Well, shoot. The diabetes diagnosis is real enough. Darn, here I am doing the stages of denial, bargaining, anger, and I don’t think I have yet done depression in a profound way, there was the grief depression of losing my mother and for the moment, I am Very Happy again, even with Diabetes diagnosis. I like to think I’ve reached acceptance. Even so my experience with grief is that there is cycling ups and downs.
I am Very disappointed that the Paleo way of eating did not prevent my diabetes diagnosis. Although I am equally pleased that after several years of eating paleo, vegetables, fruits, no sugar, etc. are a way of life. I have to admit upon learning of the diagnosis, in my thoughts, I said what the hell, and began taking up all the foods on our No list. I feel though, that was more initial reaction. We are back to trying to manage the blood glucose levels, eating the healthy foods, and diabetic specific, not paleo specific.
I am also Very disappointed that for the years my mother had diabetes 2, I did not research it as well as I have my own. I do wish she would have shared more with me about her feelings as she was attempting to cope. She died last summer of cancer, that affected her liver, bile ducts. It was though the outcome of years of diabetes, fatty liver to cancer. She had lost her sight, her pancreas was not working with the hormone insulin, she had diabetic neuropathy in her feet, and I like to beleve that when the diagnosis of metastisized cancer arrived last June, she was weary of parts of her body acting in rebellion to her love of life and living.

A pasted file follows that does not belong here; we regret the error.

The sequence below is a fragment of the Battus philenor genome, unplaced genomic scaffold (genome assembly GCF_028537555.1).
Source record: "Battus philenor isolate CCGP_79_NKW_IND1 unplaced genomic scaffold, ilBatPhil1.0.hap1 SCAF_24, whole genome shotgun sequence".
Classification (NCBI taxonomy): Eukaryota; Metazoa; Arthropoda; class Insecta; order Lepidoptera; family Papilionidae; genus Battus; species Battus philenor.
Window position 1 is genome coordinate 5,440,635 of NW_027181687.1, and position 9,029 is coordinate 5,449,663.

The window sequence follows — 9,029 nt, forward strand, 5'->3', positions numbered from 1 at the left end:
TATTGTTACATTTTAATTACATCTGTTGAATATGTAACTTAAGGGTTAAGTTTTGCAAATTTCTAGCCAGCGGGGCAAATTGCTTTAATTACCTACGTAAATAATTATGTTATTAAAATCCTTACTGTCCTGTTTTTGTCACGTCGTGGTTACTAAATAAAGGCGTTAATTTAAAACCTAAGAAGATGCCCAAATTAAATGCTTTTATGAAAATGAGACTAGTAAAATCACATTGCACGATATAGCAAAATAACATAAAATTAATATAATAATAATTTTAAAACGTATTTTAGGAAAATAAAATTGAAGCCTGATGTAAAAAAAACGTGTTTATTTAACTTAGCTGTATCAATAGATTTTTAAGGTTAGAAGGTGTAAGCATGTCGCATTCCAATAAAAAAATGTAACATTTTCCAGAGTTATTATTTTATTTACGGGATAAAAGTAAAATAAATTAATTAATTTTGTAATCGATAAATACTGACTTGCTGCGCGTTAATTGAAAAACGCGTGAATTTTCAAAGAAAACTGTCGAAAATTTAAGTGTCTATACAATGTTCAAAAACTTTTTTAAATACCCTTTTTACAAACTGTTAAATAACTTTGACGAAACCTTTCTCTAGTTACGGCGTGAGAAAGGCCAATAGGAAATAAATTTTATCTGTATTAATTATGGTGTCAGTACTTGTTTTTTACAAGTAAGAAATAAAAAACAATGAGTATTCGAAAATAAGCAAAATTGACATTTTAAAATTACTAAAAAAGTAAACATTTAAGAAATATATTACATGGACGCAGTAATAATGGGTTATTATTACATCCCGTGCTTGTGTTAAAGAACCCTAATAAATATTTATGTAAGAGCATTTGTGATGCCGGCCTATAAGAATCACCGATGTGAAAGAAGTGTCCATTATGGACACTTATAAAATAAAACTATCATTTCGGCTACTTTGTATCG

I had realized that my own body was not performing as it once had and the gradual symptoms relative to diabetes were slowly forthcoming over the years. I had hoped that diet and exercise (walking) would keep the mean parts away – not going to happen. I would say I have been what medical likes to call ‘pre-diabetic’ for several years now, and this last dr visit the numbers were over the top, so I entered the diabetic zone. And now it is not so much a sad thing, appreciating what is left in years to me and loving the hell out of my husband who is the ultimate, major support in our journey into diabetes.